PHILIPSBURG–The appeal of Former Member of Parliament (MP) Silvio Matser (51) against his conviction in absentia by the Court of First Instance in February did not lead to a different judgment, it appeared on Wednesday.
Similar to the previous verdict in his case, Matser was sentenced to eight months, two of which were suspended, on two years’ probation, as he was found guilty of buying votes among eligible inmates of the Pointe Blanche prison while campaigning for the August 2014 parliamentary election. He was also banned from running as a candidate for five years.
Defendants have the right to be present at their hearings, and as Matser had been absent during all four hearings in the case which led to his conviction earlier this year, he was entitled to a re-trial.
The former candidate on the United People’s (UP) party slate indeed made his first appearance in this case on Wednesday, September 5, during which he denied the allegations, and the Prosecutor called for a prison sentence of two years and a five-year ban from passive suffrage.
Under the new electoral law, which came into effect in 2015, electoral bribery carries a maximum penalty of two years. However, the Court did not impose the maximum penalty, as this is reserved for violations of the “worst kind,” as the Judge put it.
Matser did not show up yesterday to hear the Judge pronounce the verdict, because he was “nervous,” his lawyer Cor Merx explained to the Court.
The Court held Matser, who was convicted in 2015 of a fiscal crime, as a co-perpetrator in the vote-buying case in which he had made use of secret information which he had obtained “illegally” from the acting prison director.
“He also was the primary stakeholder in this crime, directed against the foundation of parliamentary democracy, namely that not the best or the most convincing candidate is elected, but the one with the most resources. At the same time, he has defiled the appearance of the democratic order of Country St. Maarten,” the Judge stated in the verdict.
The Prosecutor’s Office not only considered vote-buying proven in the so-called “Octopus” investigation, which involves 20 suspects in total, but also that Matser was a leader in a criminal organisation comprising his campaign-team members.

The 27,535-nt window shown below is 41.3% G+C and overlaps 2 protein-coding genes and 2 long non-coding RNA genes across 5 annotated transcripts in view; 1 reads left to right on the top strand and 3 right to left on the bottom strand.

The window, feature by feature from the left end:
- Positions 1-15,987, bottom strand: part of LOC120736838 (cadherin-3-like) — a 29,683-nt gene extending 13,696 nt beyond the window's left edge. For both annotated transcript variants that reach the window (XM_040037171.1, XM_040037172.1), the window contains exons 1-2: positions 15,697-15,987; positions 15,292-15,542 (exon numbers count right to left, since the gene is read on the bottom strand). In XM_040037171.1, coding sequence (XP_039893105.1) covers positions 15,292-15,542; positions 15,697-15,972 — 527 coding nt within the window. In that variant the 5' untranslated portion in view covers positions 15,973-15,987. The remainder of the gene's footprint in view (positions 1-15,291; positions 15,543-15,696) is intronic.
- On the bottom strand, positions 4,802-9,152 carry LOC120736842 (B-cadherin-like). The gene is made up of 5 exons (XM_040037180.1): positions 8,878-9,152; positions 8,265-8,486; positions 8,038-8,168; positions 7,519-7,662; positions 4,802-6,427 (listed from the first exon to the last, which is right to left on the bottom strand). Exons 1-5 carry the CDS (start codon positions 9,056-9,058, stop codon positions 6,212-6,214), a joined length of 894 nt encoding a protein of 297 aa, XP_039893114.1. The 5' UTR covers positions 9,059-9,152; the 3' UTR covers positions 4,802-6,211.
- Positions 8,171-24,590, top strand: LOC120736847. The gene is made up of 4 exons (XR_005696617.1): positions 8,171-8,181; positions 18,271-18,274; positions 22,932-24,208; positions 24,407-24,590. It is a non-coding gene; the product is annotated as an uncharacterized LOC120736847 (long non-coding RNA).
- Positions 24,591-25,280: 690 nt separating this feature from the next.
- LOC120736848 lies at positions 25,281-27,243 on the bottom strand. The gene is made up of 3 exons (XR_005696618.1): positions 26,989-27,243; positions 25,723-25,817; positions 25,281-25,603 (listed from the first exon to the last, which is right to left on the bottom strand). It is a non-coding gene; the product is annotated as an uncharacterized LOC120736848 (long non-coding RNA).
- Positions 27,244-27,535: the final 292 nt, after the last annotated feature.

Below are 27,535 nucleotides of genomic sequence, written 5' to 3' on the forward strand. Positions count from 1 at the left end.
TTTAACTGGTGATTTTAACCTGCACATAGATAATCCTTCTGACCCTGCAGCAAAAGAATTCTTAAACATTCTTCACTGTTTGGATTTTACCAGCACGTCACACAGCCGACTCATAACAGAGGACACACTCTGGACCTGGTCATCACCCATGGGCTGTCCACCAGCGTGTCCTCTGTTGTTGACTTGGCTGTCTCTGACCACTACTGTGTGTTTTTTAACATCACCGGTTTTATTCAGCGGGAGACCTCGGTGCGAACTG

However, the Court followed the defence in this matter. The Court found it proven that Matser had cooperated with suspect R.G.K. in bribing eligible detainees of the Pointe Blanche prison. To this effect they made contact with several inmates who were members of the Inmates Association. However, the Judge did not consider it plausible that the Inmates Association’s members were part of a criminal organisation under Matser’s “hierarchic” leadership.
Matser had denied that he had obtained a list of 80 eligible detainees from Pointe Blanche prison Interim Director Edward Rohan and denied he had an election campaign team for the 2014 election that primarily consisted of inmates who had recruited votes among the prison population.
Rohan, who was previously convicted for his role in the scheme, had told the Court that he had not only provided Master with such a list, but also other candidates – Roy Marlin, Franklin Meyers, Frans Richardson and Maurice Lake.
In exchange, those voting for Matser received US $100 in prison canteen money, the Court found.
Matser was acquitted of making promises to two inmates to provide them with a taxi licence and a beach-vendor permit respectively.
Investigations into the results of the 2014 election revealed that UP leader Theo Heyliger was the biggest vote-getter of his party in 19 of the 20 voting districts, except in district #19 – the Pointe Blanche prison – where Matser attained the highest number of preferential votes.
The Court also pronounced the verdicts in the cases against three inmates. In accordance with the Prosecutor’s demand, Franklin Luciano Ash (48) was acquitted of involvement in vote-buying among his fellow-inmates. Julio Jermain Boasman (30) and Ricardo Frederick Alexander York (33) were both sentenced to three months suspended, on two years’ probation, and $100 fines.
Source: The Daily Herald https://www.thedailyherald.sx/islands/81046-judge-upholds-matser-s-vote-buying-conviction